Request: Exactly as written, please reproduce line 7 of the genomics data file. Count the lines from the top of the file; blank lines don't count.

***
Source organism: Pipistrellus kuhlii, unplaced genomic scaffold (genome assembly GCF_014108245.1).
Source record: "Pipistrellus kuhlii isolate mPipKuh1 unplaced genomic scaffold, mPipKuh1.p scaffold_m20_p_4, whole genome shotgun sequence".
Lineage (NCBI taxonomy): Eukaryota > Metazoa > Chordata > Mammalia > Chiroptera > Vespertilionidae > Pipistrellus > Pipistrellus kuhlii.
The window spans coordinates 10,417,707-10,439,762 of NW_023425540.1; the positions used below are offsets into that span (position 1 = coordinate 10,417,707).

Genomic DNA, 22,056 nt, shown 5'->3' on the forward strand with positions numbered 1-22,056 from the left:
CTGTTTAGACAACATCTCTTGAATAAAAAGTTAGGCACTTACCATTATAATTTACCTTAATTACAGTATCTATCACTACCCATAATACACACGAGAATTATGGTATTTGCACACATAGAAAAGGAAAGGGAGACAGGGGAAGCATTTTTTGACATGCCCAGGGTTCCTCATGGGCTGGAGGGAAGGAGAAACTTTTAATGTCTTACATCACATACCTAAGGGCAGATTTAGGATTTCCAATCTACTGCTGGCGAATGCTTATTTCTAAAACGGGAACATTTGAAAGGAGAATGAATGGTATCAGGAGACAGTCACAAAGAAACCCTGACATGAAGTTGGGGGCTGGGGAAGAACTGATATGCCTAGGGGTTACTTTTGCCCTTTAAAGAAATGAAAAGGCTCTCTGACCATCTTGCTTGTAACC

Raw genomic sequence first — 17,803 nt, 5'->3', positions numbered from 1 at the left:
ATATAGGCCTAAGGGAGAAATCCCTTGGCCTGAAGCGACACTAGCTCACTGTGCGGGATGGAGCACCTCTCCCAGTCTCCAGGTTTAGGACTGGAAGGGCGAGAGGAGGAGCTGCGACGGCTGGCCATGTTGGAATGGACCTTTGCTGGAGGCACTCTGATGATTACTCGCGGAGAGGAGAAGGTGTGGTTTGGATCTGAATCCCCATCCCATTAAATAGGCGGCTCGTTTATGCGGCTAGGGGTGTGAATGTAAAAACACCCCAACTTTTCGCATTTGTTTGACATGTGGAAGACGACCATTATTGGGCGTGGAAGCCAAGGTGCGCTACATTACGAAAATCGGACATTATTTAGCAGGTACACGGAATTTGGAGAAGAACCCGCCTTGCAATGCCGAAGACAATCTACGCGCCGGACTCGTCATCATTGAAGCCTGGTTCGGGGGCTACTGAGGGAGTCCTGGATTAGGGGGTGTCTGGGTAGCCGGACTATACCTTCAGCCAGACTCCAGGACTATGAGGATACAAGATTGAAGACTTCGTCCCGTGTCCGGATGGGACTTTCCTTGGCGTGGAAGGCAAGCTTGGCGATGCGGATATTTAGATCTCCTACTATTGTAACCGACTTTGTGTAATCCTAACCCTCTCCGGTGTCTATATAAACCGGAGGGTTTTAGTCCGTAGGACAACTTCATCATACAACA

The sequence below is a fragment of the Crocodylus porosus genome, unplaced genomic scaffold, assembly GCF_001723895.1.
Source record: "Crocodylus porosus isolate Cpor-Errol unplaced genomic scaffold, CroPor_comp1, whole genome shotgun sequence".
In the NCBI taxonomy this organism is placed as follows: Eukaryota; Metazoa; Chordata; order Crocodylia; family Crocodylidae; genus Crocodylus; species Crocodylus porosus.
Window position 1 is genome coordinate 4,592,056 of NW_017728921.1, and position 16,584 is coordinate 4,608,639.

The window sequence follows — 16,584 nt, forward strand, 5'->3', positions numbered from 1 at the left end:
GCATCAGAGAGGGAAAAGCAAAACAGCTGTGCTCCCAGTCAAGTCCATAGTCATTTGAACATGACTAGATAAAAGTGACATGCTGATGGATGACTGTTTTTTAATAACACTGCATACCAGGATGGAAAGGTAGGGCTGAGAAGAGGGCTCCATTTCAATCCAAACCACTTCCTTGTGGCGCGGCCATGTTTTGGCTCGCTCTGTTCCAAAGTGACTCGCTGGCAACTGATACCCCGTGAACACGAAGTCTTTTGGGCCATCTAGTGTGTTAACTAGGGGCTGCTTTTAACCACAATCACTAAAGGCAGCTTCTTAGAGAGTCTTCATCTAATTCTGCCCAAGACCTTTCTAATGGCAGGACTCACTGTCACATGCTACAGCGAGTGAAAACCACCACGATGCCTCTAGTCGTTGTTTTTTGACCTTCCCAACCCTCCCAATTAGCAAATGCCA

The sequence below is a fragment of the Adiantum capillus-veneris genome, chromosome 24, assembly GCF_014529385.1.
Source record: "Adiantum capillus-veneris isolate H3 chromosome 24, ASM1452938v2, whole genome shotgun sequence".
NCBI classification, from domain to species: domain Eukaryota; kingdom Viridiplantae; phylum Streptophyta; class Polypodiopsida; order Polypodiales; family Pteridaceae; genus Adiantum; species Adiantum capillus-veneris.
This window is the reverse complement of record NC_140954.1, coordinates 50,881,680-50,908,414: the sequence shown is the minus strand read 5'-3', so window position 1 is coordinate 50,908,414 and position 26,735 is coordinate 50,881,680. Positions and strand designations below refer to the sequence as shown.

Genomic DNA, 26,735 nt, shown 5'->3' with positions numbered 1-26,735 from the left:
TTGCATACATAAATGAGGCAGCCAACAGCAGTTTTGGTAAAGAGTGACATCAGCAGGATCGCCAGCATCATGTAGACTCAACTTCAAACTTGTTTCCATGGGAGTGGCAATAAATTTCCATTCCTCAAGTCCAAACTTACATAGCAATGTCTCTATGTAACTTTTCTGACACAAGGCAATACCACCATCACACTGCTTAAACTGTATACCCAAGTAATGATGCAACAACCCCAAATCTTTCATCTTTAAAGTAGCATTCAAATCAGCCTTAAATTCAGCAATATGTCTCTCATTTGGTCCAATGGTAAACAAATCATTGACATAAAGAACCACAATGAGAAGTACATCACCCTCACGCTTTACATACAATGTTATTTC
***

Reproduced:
Raw genomic sequence first — 17,803 nt, 5'->3', positions numbered from 1 at the left: